But wait! What’s that you say? What is Ya-ka Mein? Listen Woddie, if you don’t know, you better ass somebody!
Oh, you’re assin’ me. Okay, here goes: Ya-ka Mein, whatever way you spell it is a noodle soup of oriental extraction containing a variety of dead animals (pork, chicken, beef , shrimp, etc.) seasoned according to the deviation tendencies of the perpetrator behind the stove, and invariably compoundly fractured (garnished) with a whole hard boiled egg. Y’erd me?
Sometimes it’s reeeeal garlicy, sometimes it’s reeeeal vegetably, the noodle may vary, the animals may change with the season. The prices are generally between three and four bucks for a one quart cup. Most times you get it at a place that caters to low income folks. You may come across it in a joint with a few, or many, tables; invariably you will be served a very hot broth with noodles, a hard cooked egg, spring onions and packets of soy sauce. Variations beyond these point are infinite.
Where do you get it? Usually the sign outside will say something like ‘Plate Lunches-Po Boys-Chinese Food-Fried Seafood Platters’ etc. That’s the call to go ‘check out’ a new source. Don’t worry, it’s cool, you’re on a mission from….. me.
As I sit here, I’m having a quart from Manchu.
Not a place for the faint of heart, Manchu is located at the corner of Claiborne and Esplanade, their Yakamein is first rate, with a great kick of cayenne. While there, check out the wine selection to see what the other half drinks.
If you’re a stranger to danger, hop on up to Broadview, a smooth Yakama is made with asian pork and is redolent with green onions. While there check out other menu items: gumbo, boiled crabs, crawfish, shrimp, turkey necks, corn,and pigs feet (eat in or take out).
Uptown try Mama’s Famous Foods, truly a garlic lovers version
John’s Grocery on Touro and N. Rampart has it in two sizes as does Danny’s on Valence at Magazine (although theirs is alittle salty for my taste).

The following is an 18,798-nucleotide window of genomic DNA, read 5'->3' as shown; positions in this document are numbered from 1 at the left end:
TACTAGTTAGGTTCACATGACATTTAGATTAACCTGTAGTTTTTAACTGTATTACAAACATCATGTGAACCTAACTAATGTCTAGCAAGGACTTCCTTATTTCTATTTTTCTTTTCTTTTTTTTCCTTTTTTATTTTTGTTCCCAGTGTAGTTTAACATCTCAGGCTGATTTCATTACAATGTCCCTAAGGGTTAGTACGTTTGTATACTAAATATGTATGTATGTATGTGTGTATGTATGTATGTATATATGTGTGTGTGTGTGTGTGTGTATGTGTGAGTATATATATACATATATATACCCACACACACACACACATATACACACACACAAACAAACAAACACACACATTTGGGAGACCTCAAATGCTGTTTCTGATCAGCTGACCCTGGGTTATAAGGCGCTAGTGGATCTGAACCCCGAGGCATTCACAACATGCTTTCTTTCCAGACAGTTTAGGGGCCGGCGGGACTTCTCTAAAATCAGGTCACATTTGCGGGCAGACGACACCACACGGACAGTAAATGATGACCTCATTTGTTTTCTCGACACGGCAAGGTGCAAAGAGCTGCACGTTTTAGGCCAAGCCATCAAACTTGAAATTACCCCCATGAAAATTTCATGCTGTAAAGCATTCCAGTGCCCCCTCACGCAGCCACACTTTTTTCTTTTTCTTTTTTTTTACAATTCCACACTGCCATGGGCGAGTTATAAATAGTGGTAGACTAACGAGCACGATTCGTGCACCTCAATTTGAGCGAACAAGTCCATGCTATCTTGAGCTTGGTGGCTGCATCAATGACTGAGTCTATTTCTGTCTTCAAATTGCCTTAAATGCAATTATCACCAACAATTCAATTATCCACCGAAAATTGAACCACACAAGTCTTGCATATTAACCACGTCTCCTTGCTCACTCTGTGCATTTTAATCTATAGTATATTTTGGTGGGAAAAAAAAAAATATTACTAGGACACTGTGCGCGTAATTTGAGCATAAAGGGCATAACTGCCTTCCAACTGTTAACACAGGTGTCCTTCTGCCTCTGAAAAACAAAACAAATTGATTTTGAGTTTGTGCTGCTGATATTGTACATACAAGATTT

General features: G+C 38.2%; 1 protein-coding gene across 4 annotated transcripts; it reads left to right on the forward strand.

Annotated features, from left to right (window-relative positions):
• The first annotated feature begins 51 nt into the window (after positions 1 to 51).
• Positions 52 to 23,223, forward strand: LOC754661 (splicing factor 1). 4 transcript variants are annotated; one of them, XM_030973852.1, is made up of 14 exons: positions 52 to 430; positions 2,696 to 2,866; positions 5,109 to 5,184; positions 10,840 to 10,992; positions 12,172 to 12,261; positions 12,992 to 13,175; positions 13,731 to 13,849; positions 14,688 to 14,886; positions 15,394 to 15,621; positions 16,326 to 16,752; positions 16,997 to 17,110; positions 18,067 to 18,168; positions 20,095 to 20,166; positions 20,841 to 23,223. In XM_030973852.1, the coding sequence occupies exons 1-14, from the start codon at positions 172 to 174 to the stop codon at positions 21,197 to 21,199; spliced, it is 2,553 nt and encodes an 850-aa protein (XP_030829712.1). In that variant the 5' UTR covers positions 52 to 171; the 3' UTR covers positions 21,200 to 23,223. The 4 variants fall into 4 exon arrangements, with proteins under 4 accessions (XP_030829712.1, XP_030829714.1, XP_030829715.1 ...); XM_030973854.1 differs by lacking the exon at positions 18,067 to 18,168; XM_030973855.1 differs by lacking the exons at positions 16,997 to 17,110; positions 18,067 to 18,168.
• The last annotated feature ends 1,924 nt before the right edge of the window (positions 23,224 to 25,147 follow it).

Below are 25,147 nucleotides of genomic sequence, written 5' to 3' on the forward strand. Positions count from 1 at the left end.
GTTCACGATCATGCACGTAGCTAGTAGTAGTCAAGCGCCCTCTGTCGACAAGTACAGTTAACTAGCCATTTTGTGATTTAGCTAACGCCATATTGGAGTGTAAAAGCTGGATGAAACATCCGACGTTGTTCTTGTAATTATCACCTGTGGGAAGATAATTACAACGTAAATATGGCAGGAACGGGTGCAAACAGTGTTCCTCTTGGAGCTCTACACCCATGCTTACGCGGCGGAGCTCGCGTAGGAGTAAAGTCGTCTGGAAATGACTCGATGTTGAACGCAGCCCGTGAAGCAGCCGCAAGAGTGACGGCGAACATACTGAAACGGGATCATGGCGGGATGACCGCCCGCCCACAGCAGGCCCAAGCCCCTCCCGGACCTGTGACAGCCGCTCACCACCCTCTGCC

D&D between Desire and Piety & St. Claude has a kick of black pepper. Monica’s on Milan is sold by a man named ‘Pops’, who keeps a bottle of Sriracha handy.
Chinatown on Canal and Kimmy’s in the CBD both have plethoras of fresh veggies but no egg (go figure) I just saw that the the Moon Wok in the Quarter has it, expensive ($5.95) but I gotta try it. Someone recently mentioned that there was one place in Chicago…………that one may take me awhile to check out.
What I’m saying is that Ya-ka Mein is like a cullinary mugging, waiting around the corner, not frequent in better parts of town, almost brutal in its honesty and straightforwardness. You may get it at a secondline from the back of a pick up, or whipped up at a poker game by a recent Angola graduate, it’s a little thing, a small pleasure.
But, hey, when this Clark Kent gets home (provided there’s no eviction notice on the door) after working (provided the friggin’ Daily Planet doesn’t lay anyone else off) plus fighting for truth and justice (compared to what?) and looks in the mirror (as long as I remembered to pay my light bill) a lot of times all I see on my chest is a capital A (for Adequate-man) or an E (for Every-man); I long for a little thing, a small pleasure. Yat-ka Mein is that.
The Prophet once wrote: “Now go.”